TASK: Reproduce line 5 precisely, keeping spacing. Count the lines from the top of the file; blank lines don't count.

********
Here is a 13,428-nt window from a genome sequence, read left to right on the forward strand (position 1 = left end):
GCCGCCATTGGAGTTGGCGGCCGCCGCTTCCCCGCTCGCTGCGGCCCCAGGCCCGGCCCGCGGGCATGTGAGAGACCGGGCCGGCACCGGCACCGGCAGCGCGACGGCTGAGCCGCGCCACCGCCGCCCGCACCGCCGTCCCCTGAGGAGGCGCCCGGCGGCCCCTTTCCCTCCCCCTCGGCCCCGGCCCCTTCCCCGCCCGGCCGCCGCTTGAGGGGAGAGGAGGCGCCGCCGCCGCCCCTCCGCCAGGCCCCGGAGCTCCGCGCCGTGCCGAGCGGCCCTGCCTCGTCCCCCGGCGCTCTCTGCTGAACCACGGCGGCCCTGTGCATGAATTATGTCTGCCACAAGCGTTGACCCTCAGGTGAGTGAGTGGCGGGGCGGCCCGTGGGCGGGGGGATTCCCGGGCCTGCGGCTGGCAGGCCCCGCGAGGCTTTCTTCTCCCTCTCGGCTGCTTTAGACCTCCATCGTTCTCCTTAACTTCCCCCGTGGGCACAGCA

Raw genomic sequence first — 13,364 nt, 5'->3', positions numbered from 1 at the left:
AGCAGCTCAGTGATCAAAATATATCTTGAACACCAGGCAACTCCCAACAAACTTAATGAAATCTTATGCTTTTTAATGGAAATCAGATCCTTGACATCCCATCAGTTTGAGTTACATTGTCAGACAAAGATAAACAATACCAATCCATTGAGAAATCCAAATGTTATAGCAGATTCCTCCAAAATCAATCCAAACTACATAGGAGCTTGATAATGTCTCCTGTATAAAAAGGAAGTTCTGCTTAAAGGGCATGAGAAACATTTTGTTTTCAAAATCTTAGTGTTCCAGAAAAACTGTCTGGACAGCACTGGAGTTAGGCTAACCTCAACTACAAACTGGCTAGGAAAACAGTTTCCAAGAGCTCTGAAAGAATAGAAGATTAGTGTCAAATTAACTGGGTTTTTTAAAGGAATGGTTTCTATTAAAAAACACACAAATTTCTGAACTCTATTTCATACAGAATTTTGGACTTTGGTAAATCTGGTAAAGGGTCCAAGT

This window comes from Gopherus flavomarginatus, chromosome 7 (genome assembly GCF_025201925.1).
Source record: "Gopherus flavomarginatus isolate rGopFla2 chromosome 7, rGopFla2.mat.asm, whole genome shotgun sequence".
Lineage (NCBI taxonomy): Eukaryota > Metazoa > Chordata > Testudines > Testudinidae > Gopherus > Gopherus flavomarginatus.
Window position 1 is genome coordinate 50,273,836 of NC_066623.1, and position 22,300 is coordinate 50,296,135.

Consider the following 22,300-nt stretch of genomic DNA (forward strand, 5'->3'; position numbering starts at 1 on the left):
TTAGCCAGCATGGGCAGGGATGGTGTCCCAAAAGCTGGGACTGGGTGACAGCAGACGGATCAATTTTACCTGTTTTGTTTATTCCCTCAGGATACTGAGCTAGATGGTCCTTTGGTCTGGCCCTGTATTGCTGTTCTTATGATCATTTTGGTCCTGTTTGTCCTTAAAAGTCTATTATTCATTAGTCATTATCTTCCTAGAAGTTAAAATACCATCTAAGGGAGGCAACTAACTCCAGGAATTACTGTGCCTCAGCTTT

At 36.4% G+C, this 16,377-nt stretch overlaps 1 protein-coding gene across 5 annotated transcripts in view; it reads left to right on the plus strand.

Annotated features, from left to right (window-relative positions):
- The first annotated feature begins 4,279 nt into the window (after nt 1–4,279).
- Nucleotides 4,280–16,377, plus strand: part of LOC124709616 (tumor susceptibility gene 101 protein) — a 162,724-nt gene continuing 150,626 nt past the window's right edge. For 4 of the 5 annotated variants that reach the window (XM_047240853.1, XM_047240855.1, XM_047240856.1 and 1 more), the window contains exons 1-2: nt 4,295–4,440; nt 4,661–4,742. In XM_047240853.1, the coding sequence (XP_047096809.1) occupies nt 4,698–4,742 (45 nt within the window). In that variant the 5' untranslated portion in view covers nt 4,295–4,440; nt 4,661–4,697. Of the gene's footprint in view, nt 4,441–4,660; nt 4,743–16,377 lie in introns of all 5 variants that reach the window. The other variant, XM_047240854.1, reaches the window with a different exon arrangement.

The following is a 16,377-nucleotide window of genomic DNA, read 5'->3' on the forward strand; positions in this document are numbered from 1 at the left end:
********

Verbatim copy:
This window comes from Gopherus flavomarginatus, chromosome 7 (genome assembly GCF_025201925.1).